So what can you do to prepare? Several things. First, fly in clothing approved for flight. You need to dress adequately for the outside environment and make certain your clothing is fire resistant. Sergeant Kasmann recounted the aftermath of a Canadian C-130 crash in winter weather just eight miles from base. Although close to their departure point, rescue took almost 30 hours. Unfortunately, many aboard were unprepared and died of exposure. Second, know the egress procedures for the airplane. You may not have much time to get out and you need to grab as much as possible on the way out. Third, know the location and use of aircraft survival equipment. Last, Sergeant Kasmann also suggests having a personal survival kit to supplement whatever might be in the aircraft. It should be easily accessible, or worn as a vest or in a pocket of your clothing. He prefers carrying the personal kit and disbursing or scattering the contents, and as such recommends a vest. Scattering makes it more likely at least some of the gear will survive the crash and less likely you'll pilfer it before hand.
Ok, you've found yourself down and you've got to survive for hours, days, or even weeks with only what you've got or can use in the airplane or in the area. Remember, STOP. Stop, think, organize, then proceed. What do you do? Don't pamc, or at least get it under control quickly. If you or someone else is injured, treat the injuries. Do a head to toe exam. Stop bleeding, splint bone breaks, cover and protect burns, and treat for shock. Also, make sure the injured are protected from the environment. Get them out of the wind and rain, and try to stay as dry as possible. Maintain body temperature. Now, what else? Do your inventory. Find out what you've got to work with. Do this while someone else takes care of injuries if possible. Also, drink water. You'll need at least two quarts a day and water has a calming effect and aids in shock prevention. And, start thinking of shelter. Remember, the airplane is not your first choice. A lean-to, behind rocks, or under overhanging brush are examples. Don't forget to use what is in or on the plane. Skin panels or fabric, insulation, seat covers, etc. Ok, what else? Set up signals. Lay out ground markers, have signal mirrors available, or be ready with flares or smoke. Flashlights can be useful and so can chemical lights but be sure they're not past their expiration date. Anything else? Well, you've taken care of four of the five basic requirements. The last, travel, is something to consider carefully. It's best to stay with the aircraft but if you have to travel, go down hill. Generally, down hill leads to something like a road or stream you can then follow to help. Remember however, you'll be much harder to find away from your aircraft.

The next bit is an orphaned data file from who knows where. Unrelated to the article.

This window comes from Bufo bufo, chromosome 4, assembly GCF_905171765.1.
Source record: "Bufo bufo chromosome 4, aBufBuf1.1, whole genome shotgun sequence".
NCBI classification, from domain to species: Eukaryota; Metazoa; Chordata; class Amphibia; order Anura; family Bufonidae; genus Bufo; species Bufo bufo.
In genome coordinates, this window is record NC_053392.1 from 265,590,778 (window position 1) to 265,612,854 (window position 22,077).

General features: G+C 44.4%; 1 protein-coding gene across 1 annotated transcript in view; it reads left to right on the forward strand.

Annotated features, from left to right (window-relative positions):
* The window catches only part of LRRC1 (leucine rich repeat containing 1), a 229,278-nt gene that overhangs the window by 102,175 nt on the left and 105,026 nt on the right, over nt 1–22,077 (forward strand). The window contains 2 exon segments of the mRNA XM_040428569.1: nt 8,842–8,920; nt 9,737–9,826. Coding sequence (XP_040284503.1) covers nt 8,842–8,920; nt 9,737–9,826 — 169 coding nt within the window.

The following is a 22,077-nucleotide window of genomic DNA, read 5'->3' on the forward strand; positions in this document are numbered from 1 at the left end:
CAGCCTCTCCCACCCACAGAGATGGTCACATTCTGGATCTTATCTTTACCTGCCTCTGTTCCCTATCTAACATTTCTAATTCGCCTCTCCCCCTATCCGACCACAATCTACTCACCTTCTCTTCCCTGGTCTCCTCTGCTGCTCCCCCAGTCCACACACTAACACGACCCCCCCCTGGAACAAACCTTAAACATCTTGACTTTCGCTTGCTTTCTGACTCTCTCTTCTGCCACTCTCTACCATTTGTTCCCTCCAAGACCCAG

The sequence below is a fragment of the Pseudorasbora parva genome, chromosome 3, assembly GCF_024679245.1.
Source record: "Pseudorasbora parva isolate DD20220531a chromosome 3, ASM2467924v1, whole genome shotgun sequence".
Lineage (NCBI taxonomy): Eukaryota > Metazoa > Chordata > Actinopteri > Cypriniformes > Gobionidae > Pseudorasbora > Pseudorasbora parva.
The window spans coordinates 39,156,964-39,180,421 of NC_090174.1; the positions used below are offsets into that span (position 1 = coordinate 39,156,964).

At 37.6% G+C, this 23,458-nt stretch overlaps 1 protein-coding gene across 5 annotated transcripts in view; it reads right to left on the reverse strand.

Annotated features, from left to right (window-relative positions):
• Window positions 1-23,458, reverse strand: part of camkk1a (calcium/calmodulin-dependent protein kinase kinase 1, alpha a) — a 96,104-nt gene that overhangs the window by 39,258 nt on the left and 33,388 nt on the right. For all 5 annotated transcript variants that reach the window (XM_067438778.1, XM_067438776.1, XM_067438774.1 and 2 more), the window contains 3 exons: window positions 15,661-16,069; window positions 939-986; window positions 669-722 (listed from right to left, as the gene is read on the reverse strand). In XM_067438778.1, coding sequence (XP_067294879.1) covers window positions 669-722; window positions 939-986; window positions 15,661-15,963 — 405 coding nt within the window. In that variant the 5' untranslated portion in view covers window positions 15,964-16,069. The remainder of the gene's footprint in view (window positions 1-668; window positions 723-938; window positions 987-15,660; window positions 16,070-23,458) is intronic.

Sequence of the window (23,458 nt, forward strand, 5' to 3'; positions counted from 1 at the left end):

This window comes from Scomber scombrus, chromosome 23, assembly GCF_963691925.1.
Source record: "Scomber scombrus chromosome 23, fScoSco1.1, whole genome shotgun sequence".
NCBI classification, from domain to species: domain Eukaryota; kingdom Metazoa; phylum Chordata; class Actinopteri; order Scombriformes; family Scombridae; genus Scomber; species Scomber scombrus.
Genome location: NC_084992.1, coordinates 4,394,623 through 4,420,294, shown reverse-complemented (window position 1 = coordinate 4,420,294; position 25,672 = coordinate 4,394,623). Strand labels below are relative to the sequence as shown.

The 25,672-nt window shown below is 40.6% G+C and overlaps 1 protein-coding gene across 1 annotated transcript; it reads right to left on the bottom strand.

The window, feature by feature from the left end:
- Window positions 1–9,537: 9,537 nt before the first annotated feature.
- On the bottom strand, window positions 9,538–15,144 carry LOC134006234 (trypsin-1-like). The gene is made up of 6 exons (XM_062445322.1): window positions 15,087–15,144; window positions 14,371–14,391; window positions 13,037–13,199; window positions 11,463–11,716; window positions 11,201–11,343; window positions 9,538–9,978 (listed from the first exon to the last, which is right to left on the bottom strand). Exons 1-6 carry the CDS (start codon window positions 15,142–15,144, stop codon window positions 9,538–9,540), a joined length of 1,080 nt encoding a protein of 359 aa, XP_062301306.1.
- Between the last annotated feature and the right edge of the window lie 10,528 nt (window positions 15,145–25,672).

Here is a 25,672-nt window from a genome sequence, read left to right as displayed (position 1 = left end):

Think you'll be able to do all that? You will if you prepare and keep your personal knowledge of survival skills high.
Learn more about Survival Kits from Doug Ritter.
Contents of The Leading Edge and these web pages are the viewpoints of the authors. No claim is made and no liability is assumed, expressed or implied as to the technical accuracy or safety of the material presented. The viewpoints expressed are not necessarily those of Chapter 1000 or the Experimental Aircraft Association.
Revised -- 3 July 1998